Until I visited India and until I was myself an International Student, I did not truely have insight in Ram's situation.  I recall an incident in a Rotaract Trip we had organized where, because of some troublesome behavior on the part of a member, I had run into a lot of problems as the President of that club, and had delt with complains and mediations while the rest of the group had fun, unaware of the difficulties I was facing.  I was not close to Ram, as he had just recently joined our club, and had therefore confided only to a fellow executive member.  When he became aware that something – without knowing what precisely – was wrong, Ram tried to accompany me through it and, I believe, was a little puzzled at why I kept so much distance.  This was of relevance because it shows a difference in values;  when traveling to Delhi, his parents had organized for us accomodations, and when we had to change the location we were at, his brother contacted Ram to find out what was going on and if we were alright.  That is when I realized how much families (and friends of families) are valued in his culture.  This is perhaps one of the most difficult thing Ram, like many new-comers to Canada, may have to face in Montreal in a school of 30 000 students where there is no sense of community.  Unlike in India, our society in Canada is based on values such as being responsible and independent.  Canada also lacks in its system of integration of foreign ethnicities so it may present challenges in adapting.  I can sometimes also notice differences in communication styles; he is very spontaneous and very open, whereas English Montreal culture is more reserved and more detached to things.  Because Montreal is a very diverse city, however, Ram will most likely find it easy enough to adjust over time.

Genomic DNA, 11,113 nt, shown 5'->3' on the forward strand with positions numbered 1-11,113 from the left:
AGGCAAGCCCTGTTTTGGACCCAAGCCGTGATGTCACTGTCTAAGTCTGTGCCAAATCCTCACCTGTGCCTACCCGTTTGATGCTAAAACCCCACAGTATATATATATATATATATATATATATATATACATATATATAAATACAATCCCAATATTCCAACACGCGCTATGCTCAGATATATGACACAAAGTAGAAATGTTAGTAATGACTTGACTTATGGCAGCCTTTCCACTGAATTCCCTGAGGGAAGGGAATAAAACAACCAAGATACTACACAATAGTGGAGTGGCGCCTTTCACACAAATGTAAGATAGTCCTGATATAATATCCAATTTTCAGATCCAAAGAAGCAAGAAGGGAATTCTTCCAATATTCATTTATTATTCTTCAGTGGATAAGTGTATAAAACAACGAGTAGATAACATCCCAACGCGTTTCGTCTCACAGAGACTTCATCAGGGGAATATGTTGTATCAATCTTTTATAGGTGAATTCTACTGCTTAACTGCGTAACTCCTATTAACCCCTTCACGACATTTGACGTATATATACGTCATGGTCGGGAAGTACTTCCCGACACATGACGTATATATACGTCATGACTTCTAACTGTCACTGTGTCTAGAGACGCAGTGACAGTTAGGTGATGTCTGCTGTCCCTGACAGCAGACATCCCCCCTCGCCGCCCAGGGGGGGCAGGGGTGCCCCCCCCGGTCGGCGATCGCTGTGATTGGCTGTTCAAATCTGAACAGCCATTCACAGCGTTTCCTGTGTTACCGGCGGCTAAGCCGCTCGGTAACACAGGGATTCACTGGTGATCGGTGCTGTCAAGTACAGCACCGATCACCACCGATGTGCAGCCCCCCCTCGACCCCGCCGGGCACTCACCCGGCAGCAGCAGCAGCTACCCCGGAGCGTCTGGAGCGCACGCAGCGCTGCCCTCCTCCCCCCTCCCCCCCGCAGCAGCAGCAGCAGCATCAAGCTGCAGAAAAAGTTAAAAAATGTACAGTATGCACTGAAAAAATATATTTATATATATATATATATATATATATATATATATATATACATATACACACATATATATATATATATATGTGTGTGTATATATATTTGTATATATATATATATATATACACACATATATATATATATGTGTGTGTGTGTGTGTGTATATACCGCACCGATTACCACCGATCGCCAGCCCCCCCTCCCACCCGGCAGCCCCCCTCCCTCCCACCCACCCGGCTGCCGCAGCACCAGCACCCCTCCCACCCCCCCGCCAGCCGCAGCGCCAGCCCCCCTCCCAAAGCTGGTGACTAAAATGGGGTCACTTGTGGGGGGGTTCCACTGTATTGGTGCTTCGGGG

For the Rotarians of the Seychelles Islands, adapting to the new country has been a real challenge.  Many expats in the Seychelles do in fact return to their countries within a year; the insular mentality makes it so that everyone in town knows your business.  All products are imported, making good sometimes unavailable for a month at a time.  Efficiency is not the country's forte – with the current policies in place, and perhaps, too, because of the unbarable heat, Catherine adds, people in the country move slower, and conducting business in such an environment requires more flexibility.  While relations between locals and foreigners are not violent, they are not always amicable, either, and one may sometimes be driven to spend time exclusively with fellow expats when a visible minority in the ilsand.